SIR JOHN TAVENER was due to be present at Southwark Cathedral
last Friday night for a première performance of his setting of
three Shakespeare sonnets. His sudden death on Tuesday of last week
meant that the cathedral marked his absence instead.
It did this by lighting of a candle in his memory at the start
of the performance. The Dean of Southwark, the Very Revd Andrew
Nunn, said: "Sir John wove a tapestry of music from the rich
strands within the Christian traditions. His music takes us deeper
into the mystery of God and gives us a glimpse of glory with
musical sighs 'too deep for words'. His enrichment of the choral
tradition in this country will provide a lasting legacy and a
continuing pathway into the presence of God."
The first half of the concert, performed to a full house,
featured choral music from Iceland and the UK by the South Iceland
Chamber Choir and soloists. There was also the world première of an
exciting new work by the young British composer Jack White,
developed in collaboration with the South Iceland Chamber Choir,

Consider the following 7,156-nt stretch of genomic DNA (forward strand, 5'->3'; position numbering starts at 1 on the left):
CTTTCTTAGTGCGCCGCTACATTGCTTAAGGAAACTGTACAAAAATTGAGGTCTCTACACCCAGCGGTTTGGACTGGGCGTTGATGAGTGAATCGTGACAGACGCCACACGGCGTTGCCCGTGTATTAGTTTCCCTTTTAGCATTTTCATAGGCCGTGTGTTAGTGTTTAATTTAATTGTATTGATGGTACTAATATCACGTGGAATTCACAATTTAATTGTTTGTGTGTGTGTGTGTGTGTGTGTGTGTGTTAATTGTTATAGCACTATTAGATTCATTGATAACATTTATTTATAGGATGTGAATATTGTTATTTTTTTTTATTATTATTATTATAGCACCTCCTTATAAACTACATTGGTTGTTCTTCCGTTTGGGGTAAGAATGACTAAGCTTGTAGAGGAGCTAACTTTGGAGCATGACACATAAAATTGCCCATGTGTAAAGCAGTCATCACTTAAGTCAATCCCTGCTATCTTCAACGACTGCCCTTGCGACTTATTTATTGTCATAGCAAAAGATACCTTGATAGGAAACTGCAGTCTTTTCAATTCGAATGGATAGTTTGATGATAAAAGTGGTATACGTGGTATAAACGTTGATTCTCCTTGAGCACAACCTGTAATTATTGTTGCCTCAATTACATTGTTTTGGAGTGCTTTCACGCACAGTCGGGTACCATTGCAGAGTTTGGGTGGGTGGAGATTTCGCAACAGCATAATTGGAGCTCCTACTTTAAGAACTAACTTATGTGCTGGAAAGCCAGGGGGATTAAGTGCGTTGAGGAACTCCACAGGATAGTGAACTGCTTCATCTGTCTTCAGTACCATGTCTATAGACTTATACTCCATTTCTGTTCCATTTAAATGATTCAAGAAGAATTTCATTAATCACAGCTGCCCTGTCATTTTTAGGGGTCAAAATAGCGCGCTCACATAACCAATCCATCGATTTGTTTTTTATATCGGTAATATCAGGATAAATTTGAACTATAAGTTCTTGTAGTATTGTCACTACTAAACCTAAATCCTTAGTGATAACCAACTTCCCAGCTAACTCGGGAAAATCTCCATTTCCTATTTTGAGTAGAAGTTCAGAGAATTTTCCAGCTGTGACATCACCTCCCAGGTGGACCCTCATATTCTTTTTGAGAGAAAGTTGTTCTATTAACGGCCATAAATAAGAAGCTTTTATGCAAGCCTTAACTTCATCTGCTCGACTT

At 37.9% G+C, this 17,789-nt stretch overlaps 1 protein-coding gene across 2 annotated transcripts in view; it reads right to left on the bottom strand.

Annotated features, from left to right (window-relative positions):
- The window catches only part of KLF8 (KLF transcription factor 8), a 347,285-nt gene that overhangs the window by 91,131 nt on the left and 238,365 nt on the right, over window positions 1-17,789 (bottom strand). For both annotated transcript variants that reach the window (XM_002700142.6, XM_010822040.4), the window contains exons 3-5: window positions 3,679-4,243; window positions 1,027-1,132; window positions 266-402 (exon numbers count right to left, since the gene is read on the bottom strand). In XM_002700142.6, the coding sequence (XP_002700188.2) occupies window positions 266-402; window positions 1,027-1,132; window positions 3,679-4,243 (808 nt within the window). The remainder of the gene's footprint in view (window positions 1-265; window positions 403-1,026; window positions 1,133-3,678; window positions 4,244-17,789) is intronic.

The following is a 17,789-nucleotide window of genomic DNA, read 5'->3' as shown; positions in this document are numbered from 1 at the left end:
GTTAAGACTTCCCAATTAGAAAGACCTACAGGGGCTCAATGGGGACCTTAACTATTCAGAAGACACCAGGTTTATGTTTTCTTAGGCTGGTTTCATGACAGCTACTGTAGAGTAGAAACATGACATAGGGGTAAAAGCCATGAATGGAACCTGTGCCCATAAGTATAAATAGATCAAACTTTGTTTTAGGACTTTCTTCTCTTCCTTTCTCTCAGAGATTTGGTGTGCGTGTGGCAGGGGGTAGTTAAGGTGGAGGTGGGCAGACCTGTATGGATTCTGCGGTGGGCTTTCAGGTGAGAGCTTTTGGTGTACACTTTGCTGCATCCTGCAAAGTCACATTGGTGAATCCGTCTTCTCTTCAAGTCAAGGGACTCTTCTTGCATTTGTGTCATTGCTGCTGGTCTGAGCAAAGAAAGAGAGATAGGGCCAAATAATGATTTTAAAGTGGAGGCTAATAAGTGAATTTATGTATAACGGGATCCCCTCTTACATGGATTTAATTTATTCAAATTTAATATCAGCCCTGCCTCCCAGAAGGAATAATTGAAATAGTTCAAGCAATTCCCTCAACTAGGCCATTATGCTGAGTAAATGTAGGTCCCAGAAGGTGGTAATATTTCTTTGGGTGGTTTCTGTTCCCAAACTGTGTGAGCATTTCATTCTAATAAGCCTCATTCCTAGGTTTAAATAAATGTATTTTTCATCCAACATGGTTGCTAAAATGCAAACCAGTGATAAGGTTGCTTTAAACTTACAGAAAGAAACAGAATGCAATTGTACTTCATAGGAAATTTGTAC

plus a number of UK premières by Icelandic composers including
ex-Sigur Rós keyboardist Kjartan Sveinsson.
The second half was given over to Taverner's work, including
The Lamb, Song for Athene, and his Three
Shakespeare Sonnets. The programme note for these stated: "The
Three Shakespeare Sonnets were one of the first works that
I composed after serious illness in 2007. I wanted to pay tribute
to my wife, Maryanna, who nursed me back to some degree of health,
so I turned to the Shakespeare Sonnets, and was delighted to find
that they brought forth music once again, after having been silent
for so long."
The three sonnets were "Shall I compare thee to a summer's
day?", "Look in thy glass, and tell the face thou viewest", and,
"No longer mourn for me when I am dead".